The Latest on the first of three presidential debates between Democrat Hillary Clinton and Republican Donald Trump (all times EDT):
10:45 p.m.
Both candidates concluded the first presidential debate by saying they will accept the outcome if the other wins.
Hillary Clinton spoke directly to viewers and said, “It’s not about us, it’s about you.”
Donald Trump initially dodged the same question, saying he would make a “seriously troubled” America “great again.” He added: “I’m going to be able to do it. I don’t believe Hillary Clinton will.”
But Trump finished his answer by saying that if Clinton wins, “I will absolutely support her.”
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10:43 p.m.
Hillary Clinton is punching back at Donald Trump’s assertions that she doesn’t have the “stamina” to be president.
Trump has questioned whether Clinton has the physical fitness to be president and he repeated the criticism to her directly during the debate. Clinton’s response? Trump shouldn’t talk about stamina until he’s tried out the busy schedule she kept up as secretary of state.
Trump didn’t answer moderator Lester Holt’s original question about his past comments that Clinton doesn’t have the “presidential look.”
Clinton suggested the remarks were about gender, and she reminded the crowd of Trump’s past comments calling women “pigs” and other derogatory names.
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10:42 p.m.
Donald Trump says NATO needs to “go into the Middle East with us” to combat the Islamic State group. And he is taking credit for NATO focusing resources on combating terrorism.
In fact, the alliance agreed in July to contribute aircraft and conduct training in Iraq and has increased intelligence coordination there. And NATO set up an anti-terrorism program in 2004 — years before Trump criticized them as a presidential candidate.
Earlier this year, Trump criticized NATO for not focusing on terrorism. He said that afterward, he saw an article reporting that NATO was opening a new, major anti-terrorism division.
He said Tuesday

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Hillary Clinton, Donald Trump battle fiercely over taxes, race, terror

Monday, September 26th, 2016

In a combative opening debate, Hillary Clinton emphatically denounced Donald Trump Monday night for keeping his personal tax returns and business dealings secret from voters and peddling a “racist lie” about President Barack Obama. Businessman Trump repeatedly cast Clinton as a “typical politician” as he sought to capitalize on Americans’ frustration with Washington.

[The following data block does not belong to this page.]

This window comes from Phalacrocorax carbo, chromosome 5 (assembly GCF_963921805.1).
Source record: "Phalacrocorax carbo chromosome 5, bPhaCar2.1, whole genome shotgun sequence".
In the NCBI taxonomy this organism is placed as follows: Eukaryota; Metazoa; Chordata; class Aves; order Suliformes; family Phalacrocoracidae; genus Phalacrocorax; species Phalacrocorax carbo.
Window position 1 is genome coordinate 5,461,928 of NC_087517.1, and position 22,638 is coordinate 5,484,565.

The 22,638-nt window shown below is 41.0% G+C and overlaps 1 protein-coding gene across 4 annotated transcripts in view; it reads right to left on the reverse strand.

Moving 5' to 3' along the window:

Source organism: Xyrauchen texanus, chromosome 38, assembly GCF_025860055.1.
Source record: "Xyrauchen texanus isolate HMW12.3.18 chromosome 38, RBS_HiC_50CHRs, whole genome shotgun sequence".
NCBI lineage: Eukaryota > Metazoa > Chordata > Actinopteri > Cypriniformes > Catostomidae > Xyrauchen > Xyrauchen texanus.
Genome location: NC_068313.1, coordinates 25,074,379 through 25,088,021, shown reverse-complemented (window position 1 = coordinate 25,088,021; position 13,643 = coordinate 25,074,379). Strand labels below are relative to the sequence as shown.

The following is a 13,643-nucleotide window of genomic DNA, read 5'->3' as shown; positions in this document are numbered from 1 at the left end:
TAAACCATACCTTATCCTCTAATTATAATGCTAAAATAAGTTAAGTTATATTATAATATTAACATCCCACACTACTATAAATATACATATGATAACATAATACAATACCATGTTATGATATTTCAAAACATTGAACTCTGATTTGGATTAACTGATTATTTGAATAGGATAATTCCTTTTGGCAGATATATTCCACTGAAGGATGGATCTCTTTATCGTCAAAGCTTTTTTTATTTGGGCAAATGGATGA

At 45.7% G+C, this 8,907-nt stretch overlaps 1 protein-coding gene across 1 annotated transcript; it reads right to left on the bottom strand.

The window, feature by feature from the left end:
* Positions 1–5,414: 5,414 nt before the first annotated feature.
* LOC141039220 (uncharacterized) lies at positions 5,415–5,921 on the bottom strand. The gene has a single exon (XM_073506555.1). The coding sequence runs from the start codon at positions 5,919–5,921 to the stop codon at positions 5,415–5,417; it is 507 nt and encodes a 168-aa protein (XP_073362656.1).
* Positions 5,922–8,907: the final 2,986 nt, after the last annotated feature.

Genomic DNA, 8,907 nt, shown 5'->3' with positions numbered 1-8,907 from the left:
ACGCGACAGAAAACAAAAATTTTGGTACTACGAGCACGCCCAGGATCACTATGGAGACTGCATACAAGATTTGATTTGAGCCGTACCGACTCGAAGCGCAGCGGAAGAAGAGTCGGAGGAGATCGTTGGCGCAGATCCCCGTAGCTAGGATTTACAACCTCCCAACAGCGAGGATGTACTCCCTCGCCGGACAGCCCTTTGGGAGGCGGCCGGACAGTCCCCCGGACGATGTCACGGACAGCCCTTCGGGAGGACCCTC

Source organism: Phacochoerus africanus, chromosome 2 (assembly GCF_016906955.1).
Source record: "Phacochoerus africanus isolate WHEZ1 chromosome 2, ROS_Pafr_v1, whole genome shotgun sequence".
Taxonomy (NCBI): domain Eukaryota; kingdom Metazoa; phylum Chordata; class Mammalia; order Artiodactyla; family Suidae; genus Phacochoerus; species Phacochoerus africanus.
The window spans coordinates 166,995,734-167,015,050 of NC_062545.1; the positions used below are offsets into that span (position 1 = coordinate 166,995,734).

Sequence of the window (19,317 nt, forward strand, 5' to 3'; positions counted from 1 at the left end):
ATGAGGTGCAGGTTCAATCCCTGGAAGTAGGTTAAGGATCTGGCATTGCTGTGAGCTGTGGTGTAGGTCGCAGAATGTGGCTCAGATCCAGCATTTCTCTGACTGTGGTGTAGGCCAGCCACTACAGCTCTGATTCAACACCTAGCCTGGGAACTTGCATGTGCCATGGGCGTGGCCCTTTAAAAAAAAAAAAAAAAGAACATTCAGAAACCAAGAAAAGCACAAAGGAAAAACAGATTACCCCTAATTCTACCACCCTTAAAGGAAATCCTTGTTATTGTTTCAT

Locked in an exceedingly close White House race, the presidential rivals tangled for 90-minutes over their vastly different visions for the nation’s future. Clinton called for lowering taxes for the middle class, while Trump focused more on renegotiating trade deals that he said have caused companies to move jobs out of the U.S. The Republican backed the controversial “stop-and-frisk policing” tactic as a way to bring down crime, while the Democrat said the policy was unconstitutional and ineffective.
The debate was heated from the start, with Trump frequently trying to interrupt Clinton and speaking over her answers. Clinton was more measured and restrained, but also needled the sometimes-thin-skinned Trump over his business record and wealth.
“There’s something he’s hiding,” she declared, scoffing at his repeated contention that he won’t release his tax returns because he is being audited.
Trump aggressively tried to turn the transparency questions around on Clinton, who has struggled to overcome voters’ concerns about her honestly and trustworthiness. He said he would release his tax information when she produces more than 30,000 emails that were deleted from the personal internet server she used as secretary of state.
Tax experts have said there is no reason the businessman cannot make his records public during an audit.
Clinton was contrite in addressing her controversial email use, saying simply that it was a “mistake”. She notably did not fall back on many of the excuses she has often used for failing to use a government email during her four years as secretary of